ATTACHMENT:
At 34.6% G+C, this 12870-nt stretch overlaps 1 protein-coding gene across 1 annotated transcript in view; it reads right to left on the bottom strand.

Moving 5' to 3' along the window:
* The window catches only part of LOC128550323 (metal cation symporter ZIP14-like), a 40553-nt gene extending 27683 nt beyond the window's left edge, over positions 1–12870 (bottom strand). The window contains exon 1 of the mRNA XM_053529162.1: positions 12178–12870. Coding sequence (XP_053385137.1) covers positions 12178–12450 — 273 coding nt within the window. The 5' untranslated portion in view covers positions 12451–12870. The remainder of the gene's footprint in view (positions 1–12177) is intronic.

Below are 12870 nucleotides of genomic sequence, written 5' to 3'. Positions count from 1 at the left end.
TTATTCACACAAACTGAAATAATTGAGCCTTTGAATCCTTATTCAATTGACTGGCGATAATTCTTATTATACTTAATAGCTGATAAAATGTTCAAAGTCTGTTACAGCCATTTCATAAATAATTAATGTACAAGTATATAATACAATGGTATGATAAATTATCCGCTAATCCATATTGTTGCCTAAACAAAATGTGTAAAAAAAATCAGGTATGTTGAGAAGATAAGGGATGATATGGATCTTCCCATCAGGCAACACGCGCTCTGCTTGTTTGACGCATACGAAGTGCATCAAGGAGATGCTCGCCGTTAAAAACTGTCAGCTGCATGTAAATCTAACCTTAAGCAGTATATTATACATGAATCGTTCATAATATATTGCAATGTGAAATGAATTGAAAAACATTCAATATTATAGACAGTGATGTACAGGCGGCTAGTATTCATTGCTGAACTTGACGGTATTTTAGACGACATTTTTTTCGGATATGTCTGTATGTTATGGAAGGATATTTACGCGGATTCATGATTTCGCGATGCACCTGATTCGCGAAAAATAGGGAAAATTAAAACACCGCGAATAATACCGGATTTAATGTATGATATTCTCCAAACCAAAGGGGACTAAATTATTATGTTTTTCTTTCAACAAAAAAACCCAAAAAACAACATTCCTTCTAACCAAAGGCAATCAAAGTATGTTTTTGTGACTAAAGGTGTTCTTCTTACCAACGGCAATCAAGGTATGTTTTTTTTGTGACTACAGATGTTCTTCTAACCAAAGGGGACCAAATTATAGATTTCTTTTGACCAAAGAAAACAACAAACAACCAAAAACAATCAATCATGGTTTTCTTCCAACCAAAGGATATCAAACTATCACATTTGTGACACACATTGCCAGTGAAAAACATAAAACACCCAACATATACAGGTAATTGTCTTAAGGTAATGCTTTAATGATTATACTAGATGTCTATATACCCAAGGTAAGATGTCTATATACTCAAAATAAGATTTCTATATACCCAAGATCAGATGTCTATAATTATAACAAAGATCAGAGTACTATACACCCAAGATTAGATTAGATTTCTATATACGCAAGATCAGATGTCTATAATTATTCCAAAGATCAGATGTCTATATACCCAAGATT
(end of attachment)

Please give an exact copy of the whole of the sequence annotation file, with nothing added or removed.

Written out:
At 34.6% G+C, this 12870-nt stretch overlaps 1 protein-coding gene across 1 annotated transcript in view; it reads right to left on the bottom strand.

Moving 5' to 3' along the window:
* The window catches only part of LOC128550323 (metal cation symporter ZIP14-like), a 40553-nt gene extending 27683 nt beyond the window's left edge, over positions 1–12870 (bottom strand). The window contains exon 1 of the mRNA XM_053529162.1: positions 12178–12870. Coding sequence (XP_053385137.1) covers positions 12178–12450 — 273 coding nt within the window. The 5' untranslated portion in view covers positions 12451–12870. The remainder of the gene's footprint in view (positions 1–12177) is intronic.

Below are 12870 nucleotides of genomic sequence, written 5' to 3'. Positions count from 1 at the left end.
TTATTCACACAAACTGAAATAATTGAGCCTTTGAATCCTTATTCAATTGACTGGCGATAATTCTTATTATACTTAATAGCTGATAAAATGTTCAAAGTCTGTTACAGCCATTTCATAAATAATTAATGTACAAGTATATAATACAATGGTATGATAAATTATCCGCTAATCCATATTGTTGCCTAAACAAAATGTGTAAAAAAAATCAGGTATGTTGAGAAGATAAGGGATGATATGGATCTTCCCATCAGGCAACACGCGCTCTGCTTGTTTGACGCATACGAAGTGCATCAAGGAGATGCTCGCCGTTAAAAACTGTCAGCTGCATGTAAATCTAACCTTAAGCAGTATATTATACATGAATCGTTCATAATATATTGCAATGTGAAATGAATTGAAAAACATTCAATATTATAGACAGTGATGTACAGGCGGCTAGTATTCATTGCTGAACTTGACGGTATTTTAGACGACATTTTTTTCGGATATGTCTGTATGTTATGGAAGGATATTTACGCGGATTCATGATTTCGCGATGCACCTGATTCGCGAAAAATAGGGAAAATTAAAACACCGCGAATAATACCGGATTTAATGTATGATATTCTCCAAACCAAAGGGGACTAAATTATTATGTTTTTCTTTCAACAAAAAAACCCAAAAAACAACATTCCTTCTAACCAAAGGCAATCAAAGTATGTTTTTGTGACTAAAGGTGTTCTTCTTACCAACGGCAATCAAGGTATGTTTTTTTTGTGACTACAGATGTTCTTCTAACCAAAGGGGACCAAATTATAGATTTCTTTTGACCAAAGAAAACAACAAACAACCAAAAACAATCAATCATGGTTTTCTTCCAACCAAAGGATATCAAACTATCACATTTGTGACACACATTGCCAGTGAAAAACATAAAACACCCAACATATACAGGTAATTGTCTTAAGGTAATGCTTTAATGATTATACTAGATGTCTATATACCCAAGGTAAGATGTCTATATACTCAAAATAAGATTTCTATATACCCAAGATCAGATGTCTATAATTATAACAAAGATCAGAGTACTATACACCCAAGATTAGATTAGATTTCTATATACGCAAGATCAGATGTCTATAATTATTCCAAAGATCAGATGTCTATATACCCAAGATT